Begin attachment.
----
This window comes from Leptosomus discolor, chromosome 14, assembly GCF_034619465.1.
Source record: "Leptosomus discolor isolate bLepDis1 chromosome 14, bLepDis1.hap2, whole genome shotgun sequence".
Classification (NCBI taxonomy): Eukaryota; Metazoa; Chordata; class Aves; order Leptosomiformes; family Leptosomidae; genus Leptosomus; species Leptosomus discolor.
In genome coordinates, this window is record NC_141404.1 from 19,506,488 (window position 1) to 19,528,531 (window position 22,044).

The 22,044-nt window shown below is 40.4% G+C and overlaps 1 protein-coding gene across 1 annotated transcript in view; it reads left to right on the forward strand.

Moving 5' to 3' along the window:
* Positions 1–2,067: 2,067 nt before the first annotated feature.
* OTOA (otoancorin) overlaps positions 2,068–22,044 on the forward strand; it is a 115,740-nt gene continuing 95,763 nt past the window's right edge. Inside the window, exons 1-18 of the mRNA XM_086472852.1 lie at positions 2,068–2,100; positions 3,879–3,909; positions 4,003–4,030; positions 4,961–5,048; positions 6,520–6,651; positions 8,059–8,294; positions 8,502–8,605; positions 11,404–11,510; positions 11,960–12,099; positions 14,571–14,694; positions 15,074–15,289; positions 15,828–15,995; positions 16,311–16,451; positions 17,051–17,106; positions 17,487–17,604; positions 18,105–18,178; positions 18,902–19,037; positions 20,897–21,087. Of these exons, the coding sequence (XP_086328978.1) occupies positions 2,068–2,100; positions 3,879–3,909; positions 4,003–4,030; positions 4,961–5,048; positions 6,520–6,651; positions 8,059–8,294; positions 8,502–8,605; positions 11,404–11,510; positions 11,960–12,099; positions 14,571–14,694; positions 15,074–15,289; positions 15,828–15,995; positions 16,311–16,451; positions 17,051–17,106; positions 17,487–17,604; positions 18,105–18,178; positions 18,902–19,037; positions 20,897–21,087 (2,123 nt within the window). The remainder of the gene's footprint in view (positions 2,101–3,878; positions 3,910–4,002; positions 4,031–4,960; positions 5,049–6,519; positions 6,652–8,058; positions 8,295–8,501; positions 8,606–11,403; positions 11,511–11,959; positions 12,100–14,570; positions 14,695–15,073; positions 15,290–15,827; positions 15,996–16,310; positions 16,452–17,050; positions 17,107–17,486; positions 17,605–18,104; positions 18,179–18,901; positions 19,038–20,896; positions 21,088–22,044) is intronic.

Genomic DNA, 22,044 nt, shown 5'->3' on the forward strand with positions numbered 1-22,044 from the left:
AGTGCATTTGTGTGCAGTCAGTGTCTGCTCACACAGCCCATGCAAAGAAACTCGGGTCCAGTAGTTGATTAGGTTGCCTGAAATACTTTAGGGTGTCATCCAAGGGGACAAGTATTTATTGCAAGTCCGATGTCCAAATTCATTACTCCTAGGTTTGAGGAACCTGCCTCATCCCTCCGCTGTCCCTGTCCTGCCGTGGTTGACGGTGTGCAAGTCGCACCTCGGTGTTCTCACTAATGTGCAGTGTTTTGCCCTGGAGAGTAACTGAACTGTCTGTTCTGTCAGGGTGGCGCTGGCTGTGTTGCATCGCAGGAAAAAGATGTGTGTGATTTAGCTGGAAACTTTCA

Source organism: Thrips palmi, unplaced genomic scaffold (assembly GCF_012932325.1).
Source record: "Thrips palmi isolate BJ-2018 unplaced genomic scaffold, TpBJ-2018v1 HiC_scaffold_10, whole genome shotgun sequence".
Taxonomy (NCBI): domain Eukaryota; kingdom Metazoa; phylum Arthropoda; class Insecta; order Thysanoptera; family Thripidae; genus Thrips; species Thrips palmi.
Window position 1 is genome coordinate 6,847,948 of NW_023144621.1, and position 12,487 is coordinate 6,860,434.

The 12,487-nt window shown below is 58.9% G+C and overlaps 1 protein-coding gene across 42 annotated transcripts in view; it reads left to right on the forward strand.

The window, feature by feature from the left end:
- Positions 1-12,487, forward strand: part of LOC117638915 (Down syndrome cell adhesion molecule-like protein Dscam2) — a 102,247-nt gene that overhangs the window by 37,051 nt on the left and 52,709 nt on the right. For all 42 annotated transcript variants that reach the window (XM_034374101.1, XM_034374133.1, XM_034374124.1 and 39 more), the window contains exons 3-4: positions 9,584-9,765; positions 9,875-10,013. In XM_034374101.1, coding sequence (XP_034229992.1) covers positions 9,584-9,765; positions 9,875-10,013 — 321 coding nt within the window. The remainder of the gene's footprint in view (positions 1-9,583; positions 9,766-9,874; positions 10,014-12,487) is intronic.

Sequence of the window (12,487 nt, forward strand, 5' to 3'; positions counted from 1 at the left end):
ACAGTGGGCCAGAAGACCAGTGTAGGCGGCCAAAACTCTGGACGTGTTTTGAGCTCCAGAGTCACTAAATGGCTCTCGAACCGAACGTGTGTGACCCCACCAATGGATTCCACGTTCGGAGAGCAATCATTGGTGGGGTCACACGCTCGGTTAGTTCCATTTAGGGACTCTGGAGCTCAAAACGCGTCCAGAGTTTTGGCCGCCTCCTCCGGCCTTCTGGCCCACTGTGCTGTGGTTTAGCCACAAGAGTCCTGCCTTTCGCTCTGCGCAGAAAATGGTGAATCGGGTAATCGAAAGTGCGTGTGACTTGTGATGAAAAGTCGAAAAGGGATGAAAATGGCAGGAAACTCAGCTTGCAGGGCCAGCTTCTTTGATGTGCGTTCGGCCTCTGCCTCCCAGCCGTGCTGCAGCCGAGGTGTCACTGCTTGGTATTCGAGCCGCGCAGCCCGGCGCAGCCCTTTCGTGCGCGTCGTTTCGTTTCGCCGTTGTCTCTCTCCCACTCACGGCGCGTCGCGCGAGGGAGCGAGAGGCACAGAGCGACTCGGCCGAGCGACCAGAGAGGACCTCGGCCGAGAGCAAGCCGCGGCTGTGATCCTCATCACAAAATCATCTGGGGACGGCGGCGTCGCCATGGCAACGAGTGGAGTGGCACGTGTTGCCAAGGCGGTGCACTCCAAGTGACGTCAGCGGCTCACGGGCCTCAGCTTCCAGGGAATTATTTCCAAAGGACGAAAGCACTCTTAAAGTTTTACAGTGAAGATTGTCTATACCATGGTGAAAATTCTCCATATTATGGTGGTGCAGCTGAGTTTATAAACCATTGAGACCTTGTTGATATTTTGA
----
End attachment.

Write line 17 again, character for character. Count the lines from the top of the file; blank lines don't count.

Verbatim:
- Positions 1-12,487, forward strand: part of LOC117638915 (Down syndrome cell adhesion molecule-like protein Dscam2) — a 102,247-nt gene that overhangs the window by 37,051 nt on the left and 52,709 nt on the right. For all 42 annotated transcript variants that reach the window (XM_034374101.1, XM_034374133.1, XM_034374124.1 and 39 more), the window contains exons 3-4: positions 9,584-9,765; positions 9,875-10,013. In XM_034374101.1, coding sequence (XP_034229992.1) covers positions 9,584-9,765; positions 9,875-10,013 — 321 coding nt within the window. The remainder of the gene's footprint in view (positions 1-9,583; positions 9,766-9,874; positions 10,014-12,487) is intronic.